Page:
Cinnabar Polypore

Pycnoporus cinnabarinus
Not recommended/not edible
Family

Polyporaceae

Description

Tough, fan-shaped bracket fungus; bright red-orange above and below. Grows on dead deciduous branches, twigs, and wood, mainly oak. Year-round. Cap semicircular, flat; bright cinnabar-red to orange-red; texture finely hairy. Pores angular, irregular; bright cinnabar-red to orange-red, same color as the cap. Stalk not present. Spore print white. Spores magnified are cylindrical, curved, smooth. This species is easy to spot, as both the top and underside are the same color — bright cinnabar-red to orange-red.

Lookalikes: No other small Missouri polypore is bright red-orange on the cap and on the underside.

Size

Cap width: 1–5 inches.

cinnabar_polypore_on_log_4-30-13.jpg

Photo of two cinnabar polypores, bright red-orange bracket fungi, on a log
Cinnabar Polypore
The cinnabar polypore grows on dead deciduous branches, twigs, and wood, mainly oak.

Cinnabar_Polypore_Spring_Creek_Gap_1-24-15.jpg

Photo of a cinnabar polypore bracket fungus growing on dead wood
Cinnabar Polypore
The cinnabar polypore is a bracket fungus that is tough, fan-shaped, and bright red-orange above and below.

cinnabar_polypore_closeup_4-30-13.jpg

Closeup photo of pore surface beneath cap of cinnabar polypore, a bracket fungus
Cinnabar Polypore (Closeup of Pore Surface)
The pores under the cap of the cinnabar polypore are angular and irregular and are bright cinnabar-red to orange-red.

Cinnabar_Polypore_11-13-11.JPG

Photo of cinnabar polypore brackets on a dead branch, top view
Cinnabar Polypore at Clifty Creek CA
The cinnabar polypore is a bracket fungus that is tough, fan-shaped, and bright red-orange above and below.

Cinnabar_Polypore_pores_11-13-11.JPG

Photo of cinnabar polypore brackets showing underside and attachment to dead branch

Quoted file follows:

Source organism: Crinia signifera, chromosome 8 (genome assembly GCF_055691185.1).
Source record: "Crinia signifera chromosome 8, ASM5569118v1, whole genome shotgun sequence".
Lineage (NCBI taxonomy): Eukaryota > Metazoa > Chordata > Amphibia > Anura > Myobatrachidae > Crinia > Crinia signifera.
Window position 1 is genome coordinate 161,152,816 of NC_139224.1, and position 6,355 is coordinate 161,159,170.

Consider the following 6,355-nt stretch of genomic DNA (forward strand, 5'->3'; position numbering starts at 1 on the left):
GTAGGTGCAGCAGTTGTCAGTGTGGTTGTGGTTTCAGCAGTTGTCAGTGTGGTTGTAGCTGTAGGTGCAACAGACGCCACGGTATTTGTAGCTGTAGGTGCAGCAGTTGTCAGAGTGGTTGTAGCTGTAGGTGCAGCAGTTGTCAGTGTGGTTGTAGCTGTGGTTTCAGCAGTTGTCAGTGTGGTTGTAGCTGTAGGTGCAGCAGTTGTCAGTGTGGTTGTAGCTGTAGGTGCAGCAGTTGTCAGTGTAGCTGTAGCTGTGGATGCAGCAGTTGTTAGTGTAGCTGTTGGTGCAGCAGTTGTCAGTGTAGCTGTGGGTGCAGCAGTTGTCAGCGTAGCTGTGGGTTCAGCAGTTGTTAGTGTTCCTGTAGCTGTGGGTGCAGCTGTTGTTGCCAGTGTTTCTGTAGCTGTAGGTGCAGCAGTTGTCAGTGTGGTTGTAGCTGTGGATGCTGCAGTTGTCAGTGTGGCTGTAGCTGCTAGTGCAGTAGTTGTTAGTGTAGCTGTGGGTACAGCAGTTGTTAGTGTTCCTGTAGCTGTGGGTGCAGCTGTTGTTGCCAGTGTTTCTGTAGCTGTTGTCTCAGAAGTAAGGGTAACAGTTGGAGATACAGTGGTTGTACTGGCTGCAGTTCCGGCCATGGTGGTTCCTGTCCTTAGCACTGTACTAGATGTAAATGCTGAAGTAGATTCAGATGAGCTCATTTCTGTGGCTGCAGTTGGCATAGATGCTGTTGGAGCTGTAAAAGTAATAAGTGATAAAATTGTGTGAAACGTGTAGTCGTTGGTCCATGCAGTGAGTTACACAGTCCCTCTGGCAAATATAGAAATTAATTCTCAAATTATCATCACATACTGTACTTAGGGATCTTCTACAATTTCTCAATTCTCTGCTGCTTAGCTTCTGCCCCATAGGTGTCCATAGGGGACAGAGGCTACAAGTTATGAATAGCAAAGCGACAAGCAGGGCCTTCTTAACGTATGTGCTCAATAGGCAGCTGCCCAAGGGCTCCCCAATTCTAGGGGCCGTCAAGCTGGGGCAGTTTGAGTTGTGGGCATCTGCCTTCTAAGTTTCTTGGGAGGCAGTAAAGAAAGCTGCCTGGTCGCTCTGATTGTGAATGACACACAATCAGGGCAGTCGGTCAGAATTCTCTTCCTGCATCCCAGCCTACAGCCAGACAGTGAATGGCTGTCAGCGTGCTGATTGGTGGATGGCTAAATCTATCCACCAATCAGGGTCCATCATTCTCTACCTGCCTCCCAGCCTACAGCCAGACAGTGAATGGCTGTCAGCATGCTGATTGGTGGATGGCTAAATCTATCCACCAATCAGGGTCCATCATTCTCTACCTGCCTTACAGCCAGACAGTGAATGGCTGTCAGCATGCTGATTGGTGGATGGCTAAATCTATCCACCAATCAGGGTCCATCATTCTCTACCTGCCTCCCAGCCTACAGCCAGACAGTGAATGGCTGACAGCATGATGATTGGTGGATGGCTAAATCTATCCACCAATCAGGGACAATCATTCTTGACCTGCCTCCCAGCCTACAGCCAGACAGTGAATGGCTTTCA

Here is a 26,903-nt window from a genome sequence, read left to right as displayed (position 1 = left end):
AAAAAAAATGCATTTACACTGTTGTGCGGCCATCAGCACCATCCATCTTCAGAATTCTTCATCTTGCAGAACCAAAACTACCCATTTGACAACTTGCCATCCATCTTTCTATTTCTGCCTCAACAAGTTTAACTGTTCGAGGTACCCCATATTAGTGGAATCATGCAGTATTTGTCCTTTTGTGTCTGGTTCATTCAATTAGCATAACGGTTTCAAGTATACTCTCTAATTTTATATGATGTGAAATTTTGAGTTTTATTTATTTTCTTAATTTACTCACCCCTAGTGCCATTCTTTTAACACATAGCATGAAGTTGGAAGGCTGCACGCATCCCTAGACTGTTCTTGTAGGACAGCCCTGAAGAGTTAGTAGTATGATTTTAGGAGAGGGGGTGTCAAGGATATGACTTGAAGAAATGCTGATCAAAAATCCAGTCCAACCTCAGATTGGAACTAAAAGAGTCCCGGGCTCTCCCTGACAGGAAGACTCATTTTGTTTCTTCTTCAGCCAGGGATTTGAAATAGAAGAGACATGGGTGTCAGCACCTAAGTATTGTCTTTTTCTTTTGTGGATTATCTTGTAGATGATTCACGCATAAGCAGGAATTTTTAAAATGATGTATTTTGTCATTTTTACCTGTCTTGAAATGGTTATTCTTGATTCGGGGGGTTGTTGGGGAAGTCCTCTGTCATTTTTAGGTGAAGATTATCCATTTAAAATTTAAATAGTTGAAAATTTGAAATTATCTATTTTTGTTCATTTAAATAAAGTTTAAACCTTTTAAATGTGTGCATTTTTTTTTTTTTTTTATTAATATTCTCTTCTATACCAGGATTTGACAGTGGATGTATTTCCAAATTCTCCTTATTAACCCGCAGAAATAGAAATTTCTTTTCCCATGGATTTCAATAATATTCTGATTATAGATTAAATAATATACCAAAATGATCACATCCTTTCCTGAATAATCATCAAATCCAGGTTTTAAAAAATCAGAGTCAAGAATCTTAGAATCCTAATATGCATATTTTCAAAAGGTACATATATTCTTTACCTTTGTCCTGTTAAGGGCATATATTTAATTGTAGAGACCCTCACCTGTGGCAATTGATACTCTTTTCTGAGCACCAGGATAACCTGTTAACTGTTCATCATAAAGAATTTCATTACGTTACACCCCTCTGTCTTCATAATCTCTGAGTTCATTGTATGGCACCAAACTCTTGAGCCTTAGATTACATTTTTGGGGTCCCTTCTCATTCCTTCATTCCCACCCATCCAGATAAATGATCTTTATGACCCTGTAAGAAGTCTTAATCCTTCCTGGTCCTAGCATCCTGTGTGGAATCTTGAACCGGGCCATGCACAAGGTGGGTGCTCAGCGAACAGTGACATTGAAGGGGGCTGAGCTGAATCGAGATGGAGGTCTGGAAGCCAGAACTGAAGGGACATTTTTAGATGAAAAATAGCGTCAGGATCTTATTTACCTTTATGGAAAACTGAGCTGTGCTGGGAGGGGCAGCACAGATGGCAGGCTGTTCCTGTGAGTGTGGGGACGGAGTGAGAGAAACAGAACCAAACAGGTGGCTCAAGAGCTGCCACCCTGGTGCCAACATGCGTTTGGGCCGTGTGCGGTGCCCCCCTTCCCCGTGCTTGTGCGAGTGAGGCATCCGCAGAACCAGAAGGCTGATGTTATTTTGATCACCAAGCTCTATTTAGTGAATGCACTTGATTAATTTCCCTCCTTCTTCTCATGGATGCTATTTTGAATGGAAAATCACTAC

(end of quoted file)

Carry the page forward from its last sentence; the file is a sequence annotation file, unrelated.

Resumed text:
Cinnabar Polypore at Clifty Creek CA Underside
Note the bright color of this cinnabar polypore, and how it grows from the dead tree branch it is digesting.

Cinnabar_Polypore_ventral_1-24-15.jpg

Photo of a cinnabar polypore viewed from below, showing red pores
Cinnabar Polypore (From Below)
The underside of a cinnabar polypore is the same bright orange-red as the top.
Habitat and conservation

Grows singly or in groups of up to several on dead deciduous branches, twigs, and wood, mainly oak. It discolors the wood red.

image of Cinnabar Polypore Distribution Map
Distribution in Missouri

Statewide.

Status

Not edible.

Life cycle

This species lives within rotting wood as a network of cells (mycelium) that digests and decomposes the dead wood. When ready to reproduce, the mycelium develops the bracket that emerges from the log — this is the reproductive structure. In polypores, spores are produced in the pores beneath and are released to begin new mycelia elsewhere.

Human connections

Mushrooms decorate nature the way wildflowers do, adding to our pleasure on hikes. Like wildflowers, even the humblest of fungi can be strikingly beautiful. Discovering these organisms can bring out our innate capacity for awe and wonder.

Ecosystem connections

This is one of the many fungus species that live on decaying wood. It and many other saprobic fungi play an incredibly important role in breaking down the tough materials wood is made of and returning those nutrients to the soil.